Rate of perceived effort (RPE)

Rate of perceived effort (RPE)

Rate of perceived effort (or exertion) simply provides a subjective way for you to describe how hard you would rate a given workout after having performed it or, sometimes such as during exercise tests, during the actual workout itself. The system was first popularised by my namesake Dr. Borg (no relation) who discovered that a correlation existed between how hard athletes rated their effort and the actual %VO2max they were exercising at. In layman’s terms: how hard exercise feels provides reliable feedback on what intensity you are really working at.

We provide a simplified version of the many different RPE scales out there for our training plans giving you the option to rate your exercise from 1 (“Very easy”) to 10 (“Maximum effort”). Our table  is based on various sources – primarily Timothy Noakes ‘Lore of Running’ and Keith Livingstone’s ‘Healthy Intelligent Training‘.

How to use RPE – after your workout

To use our programmes successfully, rating each of your workouts in your training log after you complete the workout is an essential step for you, and your coach, to evaluate whether you are running them at the right intensity. Run too easy and you will not get as much benefit as you could. Run too hard and you could quickly face staleness and overtraining.

How to use RPE – before your workout

Because your form and general energy levels will wary slightly from day to day and week to week, you cannot always expect to hit exactly the paces suggested in your training programme. Make a habit out of remembering the descriptions of the exertion levels in the RPE table so you can check how you feel and how deep and rapid your breathing is on the run.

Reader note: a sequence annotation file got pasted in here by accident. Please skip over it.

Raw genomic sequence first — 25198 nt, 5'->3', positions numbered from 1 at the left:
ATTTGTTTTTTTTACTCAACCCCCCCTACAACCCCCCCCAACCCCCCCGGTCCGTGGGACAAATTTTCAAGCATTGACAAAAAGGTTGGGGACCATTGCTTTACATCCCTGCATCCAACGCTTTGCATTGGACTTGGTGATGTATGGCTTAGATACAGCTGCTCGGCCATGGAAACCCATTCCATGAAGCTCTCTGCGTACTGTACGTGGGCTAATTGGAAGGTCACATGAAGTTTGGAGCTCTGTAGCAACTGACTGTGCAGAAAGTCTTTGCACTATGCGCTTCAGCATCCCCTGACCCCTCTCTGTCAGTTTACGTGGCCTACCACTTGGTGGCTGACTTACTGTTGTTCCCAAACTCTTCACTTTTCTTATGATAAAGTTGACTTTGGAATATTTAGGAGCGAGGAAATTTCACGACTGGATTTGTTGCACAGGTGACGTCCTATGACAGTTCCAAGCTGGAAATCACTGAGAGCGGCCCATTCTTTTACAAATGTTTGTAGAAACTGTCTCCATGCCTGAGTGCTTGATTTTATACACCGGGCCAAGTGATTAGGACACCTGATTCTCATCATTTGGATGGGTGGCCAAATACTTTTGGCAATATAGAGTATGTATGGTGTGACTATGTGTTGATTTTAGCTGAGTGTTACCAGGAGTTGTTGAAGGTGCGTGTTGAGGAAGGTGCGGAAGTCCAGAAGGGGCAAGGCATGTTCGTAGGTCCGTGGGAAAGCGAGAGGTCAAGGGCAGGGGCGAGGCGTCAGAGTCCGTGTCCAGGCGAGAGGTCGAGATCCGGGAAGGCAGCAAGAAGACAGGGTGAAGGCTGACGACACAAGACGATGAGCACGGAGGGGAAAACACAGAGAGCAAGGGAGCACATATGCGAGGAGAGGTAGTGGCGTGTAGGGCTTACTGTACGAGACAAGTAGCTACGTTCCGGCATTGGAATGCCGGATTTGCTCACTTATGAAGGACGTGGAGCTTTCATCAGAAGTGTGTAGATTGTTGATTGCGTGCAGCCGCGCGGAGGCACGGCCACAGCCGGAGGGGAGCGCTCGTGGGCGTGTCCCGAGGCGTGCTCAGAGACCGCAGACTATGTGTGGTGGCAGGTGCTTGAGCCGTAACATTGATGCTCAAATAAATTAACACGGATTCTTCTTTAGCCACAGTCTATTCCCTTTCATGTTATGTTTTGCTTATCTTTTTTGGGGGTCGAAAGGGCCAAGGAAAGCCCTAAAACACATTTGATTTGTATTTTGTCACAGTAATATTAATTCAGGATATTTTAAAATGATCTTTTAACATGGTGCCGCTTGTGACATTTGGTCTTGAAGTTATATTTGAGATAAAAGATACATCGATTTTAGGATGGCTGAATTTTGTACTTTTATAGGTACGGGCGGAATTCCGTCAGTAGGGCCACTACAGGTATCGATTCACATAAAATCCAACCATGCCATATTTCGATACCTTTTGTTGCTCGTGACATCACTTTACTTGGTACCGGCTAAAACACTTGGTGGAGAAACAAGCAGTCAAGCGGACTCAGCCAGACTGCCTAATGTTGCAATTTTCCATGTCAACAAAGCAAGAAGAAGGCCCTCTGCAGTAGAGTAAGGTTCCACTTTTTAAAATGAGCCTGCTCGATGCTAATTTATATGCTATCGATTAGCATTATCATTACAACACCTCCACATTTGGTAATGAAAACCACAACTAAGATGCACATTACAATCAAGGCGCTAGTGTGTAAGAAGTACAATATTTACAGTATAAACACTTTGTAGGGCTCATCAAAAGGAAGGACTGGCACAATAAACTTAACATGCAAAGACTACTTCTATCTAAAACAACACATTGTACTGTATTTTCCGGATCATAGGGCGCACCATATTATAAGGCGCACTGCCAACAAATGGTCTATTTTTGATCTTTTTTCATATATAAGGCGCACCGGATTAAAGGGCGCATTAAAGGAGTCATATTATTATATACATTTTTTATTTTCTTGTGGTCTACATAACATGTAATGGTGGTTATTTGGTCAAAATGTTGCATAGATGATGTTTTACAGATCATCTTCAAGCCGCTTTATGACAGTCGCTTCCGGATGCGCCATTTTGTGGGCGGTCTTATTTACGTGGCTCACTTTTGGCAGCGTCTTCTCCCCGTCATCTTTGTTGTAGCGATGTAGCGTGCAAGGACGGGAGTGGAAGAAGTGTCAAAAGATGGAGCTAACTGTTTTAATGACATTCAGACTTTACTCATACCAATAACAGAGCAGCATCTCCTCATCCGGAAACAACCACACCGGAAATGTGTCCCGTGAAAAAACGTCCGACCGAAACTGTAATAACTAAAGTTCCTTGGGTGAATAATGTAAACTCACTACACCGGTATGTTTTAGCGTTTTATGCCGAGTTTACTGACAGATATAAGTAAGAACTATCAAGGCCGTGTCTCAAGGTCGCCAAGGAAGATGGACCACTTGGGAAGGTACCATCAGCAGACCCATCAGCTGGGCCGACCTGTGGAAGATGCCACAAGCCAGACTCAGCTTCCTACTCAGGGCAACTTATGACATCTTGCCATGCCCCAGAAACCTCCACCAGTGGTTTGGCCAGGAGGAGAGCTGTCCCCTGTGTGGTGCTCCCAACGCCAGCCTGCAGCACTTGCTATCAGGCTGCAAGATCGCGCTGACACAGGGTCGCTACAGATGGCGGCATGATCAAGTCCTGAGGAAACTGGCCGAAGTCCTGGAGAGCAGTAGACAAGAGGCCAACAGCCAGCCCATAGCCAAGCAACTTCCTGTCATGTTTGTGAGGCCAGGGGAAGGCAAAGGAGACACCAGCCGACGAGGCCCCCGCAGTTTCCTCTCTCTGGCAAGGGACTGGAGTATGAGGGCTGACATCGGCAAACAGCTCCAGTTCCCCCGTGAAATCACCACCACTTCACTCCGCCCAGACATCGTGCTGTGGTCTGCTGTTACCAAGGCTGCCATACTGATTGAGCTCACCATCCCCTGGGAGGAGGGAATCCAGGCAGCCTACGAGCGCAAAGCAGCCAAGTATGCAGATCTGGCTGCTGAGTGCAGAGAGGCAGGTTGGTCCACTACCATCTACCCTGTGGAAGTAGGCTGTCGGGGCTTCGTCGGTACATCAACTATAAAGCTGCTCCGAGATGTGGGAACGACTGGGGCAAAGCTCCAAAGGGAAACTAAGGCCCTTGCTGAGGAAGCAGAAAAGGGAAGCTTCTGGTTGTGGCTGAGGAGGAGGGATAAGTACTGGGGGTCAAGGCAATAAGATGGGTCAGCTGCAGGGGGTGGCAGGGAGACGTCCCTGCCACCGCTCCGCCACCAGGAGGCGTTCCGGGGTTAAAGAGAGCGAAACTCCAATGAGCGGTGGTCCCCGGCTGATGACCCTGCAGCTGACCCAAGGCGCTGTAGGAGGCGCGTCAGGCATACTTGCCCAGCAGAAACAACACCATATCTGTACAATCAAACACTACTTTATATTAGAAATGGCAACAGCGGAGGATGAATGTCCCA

How to use RPE – during your workout

Set off a bit easier than the effort level prescribed in the RPE table: for instance, for an aerobic run the suggested range of 3 to 5 means you can start out at 2 for a few minutes and ease into 3. This means starting at easy effort and working up to moderate effort with normal breathing within a few minutes (less if you have done a warm-up prior to the run).

Next use the feedback from your body to tell you whether to keep up this level of intensity, drop it, or start increasing your pace and effort. Using the example above: if after a few minutes you feel comfortable you can slowly start increasing your pace towards the effort levels 4 and 5 (somewhat strong to strong). Here again your breathing serves as a reliable guide. Your breathing at effort level 5 is “deep, but steady” while 6 is “Deep, and somewhat rapid”. Ensure you do not feel any form of quickness of breath such as the described during the aerobic run and you will know you are still not moving into an intensity level higher than the desired for the adaptations of the workout.

Rate of Perceived Effort table
Adapted from tables shown by Noakes, Livingstone and other sources

Some days your legs will simply not be able to move you to the desired exertion level even as low as the 3-5 suggested for endurance-focused runs. Take this a sign that your muscles need more time to recover and stay at the lower intensity and trot gently.

How to use RPE with target paces

Our training plans provide a range of paces from “Slowest” over “Suggested” to “Fastest” for a reason: to allow you to make corrections dependent on how you feel on the day. When you are not hitting your target paces you should only increase your intensity if you still believe you are well within the prescribed RPE level.

Should you feel lethargic, stale or out of breath even at the slowest suggested pace, drop your intensity further. RPE should always trump paces. Hitting paces by forcing yourself into more oxygen debt and stress than prescribed on a consistent basis will eventually only set you back rather than improve you.

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René

Director and coach at Borg Coaching Services
The man who had every injury and had to learn how to fix them - Rene Borg is the head coach of Glendalough AC and a passionate runner competing over all distances and terrains.
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